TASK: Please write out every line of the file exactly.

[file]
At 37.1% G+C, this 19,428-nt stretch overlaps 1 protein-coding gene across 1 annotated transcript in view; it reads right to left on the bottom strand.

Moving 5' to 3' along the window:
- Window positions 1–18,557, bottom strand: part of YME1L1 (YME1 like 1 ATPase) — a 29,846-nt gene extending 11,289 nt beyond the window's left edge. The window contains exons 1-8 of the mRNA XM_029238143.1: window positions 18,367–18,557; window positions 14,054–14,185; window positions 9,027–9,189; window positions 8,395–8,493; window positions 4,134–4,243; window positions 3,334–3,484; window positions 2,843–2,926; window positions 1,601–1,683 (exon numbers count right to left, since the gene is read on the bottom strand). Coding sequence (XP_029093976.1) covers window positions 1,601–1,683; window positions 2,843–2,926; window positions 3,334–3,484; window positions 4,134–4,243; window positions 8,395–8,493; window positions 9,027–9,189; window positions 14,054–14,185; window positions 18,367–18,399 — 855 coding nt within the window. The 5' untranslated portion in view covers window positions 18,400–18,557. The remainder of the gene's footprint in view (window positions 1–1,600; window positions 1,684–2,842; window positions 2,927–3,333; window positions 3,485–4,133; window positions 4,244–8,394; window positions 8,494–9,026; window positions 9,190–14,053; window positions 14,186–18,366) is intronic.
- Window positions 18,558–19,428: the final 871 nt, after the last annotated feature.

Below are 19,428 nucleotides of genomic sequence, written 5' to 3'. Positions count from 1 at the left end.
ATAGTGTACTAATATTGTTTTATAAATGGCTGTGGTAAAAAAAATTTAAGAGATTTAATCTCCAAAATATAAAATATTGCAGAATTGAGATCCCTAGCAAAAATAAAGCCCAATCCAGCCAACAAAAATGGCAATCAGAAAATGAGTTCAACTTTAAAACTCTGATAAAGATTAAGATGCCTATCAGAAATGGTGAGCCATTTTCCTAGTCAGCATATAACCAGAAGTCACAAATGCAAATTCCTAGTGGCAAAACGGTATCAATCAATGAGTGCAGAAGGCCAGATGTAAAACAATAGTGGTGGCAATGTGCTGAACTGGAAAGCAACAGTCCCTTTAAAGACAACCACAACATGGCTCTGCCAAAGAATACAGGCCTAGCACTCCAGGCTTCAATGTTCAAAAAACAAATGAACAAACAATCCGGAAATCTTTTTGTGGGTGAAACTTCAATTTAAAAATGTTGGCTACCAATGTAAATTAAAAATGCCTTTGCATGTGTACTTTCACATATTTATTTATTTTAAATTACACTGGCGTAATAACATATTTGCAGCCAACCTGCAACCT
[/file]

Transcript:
At 37.1% G+C, this 19,428-nt stretch overlaps 1 protein-coding gene across 1 annotated transcript in view; it reads right to left on the bottom strand.

Moving 5' to 3' along the window:
- Window positions 1–18,557, bottom strand: part of YME1L1 (YME1 like 1 ATPase) — a 29,846-nt gene extending 11,289 nt beyond the window's left edge. The window contains exons 1-8 of the mRNA XM_029238143.1: window positions 18,367–18,557; window positions 14,054–14,185; window positions 9,027–9,189; window positions 8,395–8,493; window positions 4,134–4,243; window positions 3,334–3,484; window positions 2,843–2,926; window positions 1,601–1,683 (exon numbers count right to left, since the gene is read on the bottom strand). Coding sequence (XP_029093976.1) covers window positions 1,601–1,683; window positions 2,843–2,926; window positions 3,334–3,484; window positions 4,134–4,243; window positions 8,395–8,493; window positions 9,027–9,189; window positions 14,054–14,185; window positions 18,367–18,399 — 855 coding nt within the window. The 5' untranslated portion in view covers window positions 18,400–18,557. The remainder of the gene's footprint in view (window positions 1–1,600; window positions 1,684–2,842; window positions 2,927–3,333; window positions 3,485–4,133; window positions 4,244–8,394; window positions 8,494–9,026; window positions 9,190–14,053; window positions 14,186–18,366) is intronic.
- Window positions 18,558–19,428: the final 871 nt, after the last annotated feature.

Below are 19,428 nucleotides of genomic sequence, written 5' to 3'. Positions count from 1 at the left end.
ATAGTGTACTAATATTGTTTTATAAATGGCTGTGGTAAAAAAAATTTAAGAGATTTAATCTCCAAAATATAAAATATTGCAGAATTGAGATCCCTAGCAAAAATAAAGCCCAATCCAGCCAACAAAAATGGCAATCAGAAAATGAGTTCAACTTTAAAACTCTGATAAAGATTAAGATGCCTATCAGAAATGGTGAGCCATTTTCCTAGTCAGCATATAACCAGAAGTCACAAATGCAAATTCCTAGTGGCAAAACGGTATCAATCAATGAGTGCAGAAGGCCAGATGTAAAACAATAGTGGTGGCAATGTGCTGAACTGGAAAGCAACAGTCCCTTTAAAGACAACCACAACATGGCTCTGCCAAAGAATACAGGCCTAGCACTCCAGGCTTCAATGTTCAAAAAACAAATGAACAAACAATCCGGAAATCTTTTTGTGGGTGAAACTTCAATTTAAAAATGTTGGCTACCAATGTAAATTAAAAATGCCTTTGCATGTGTACTTTCACATATTTATTTATTTTAAATTACACTGGCGTAATAACATATTTGCAGCCAACCTGCAACCT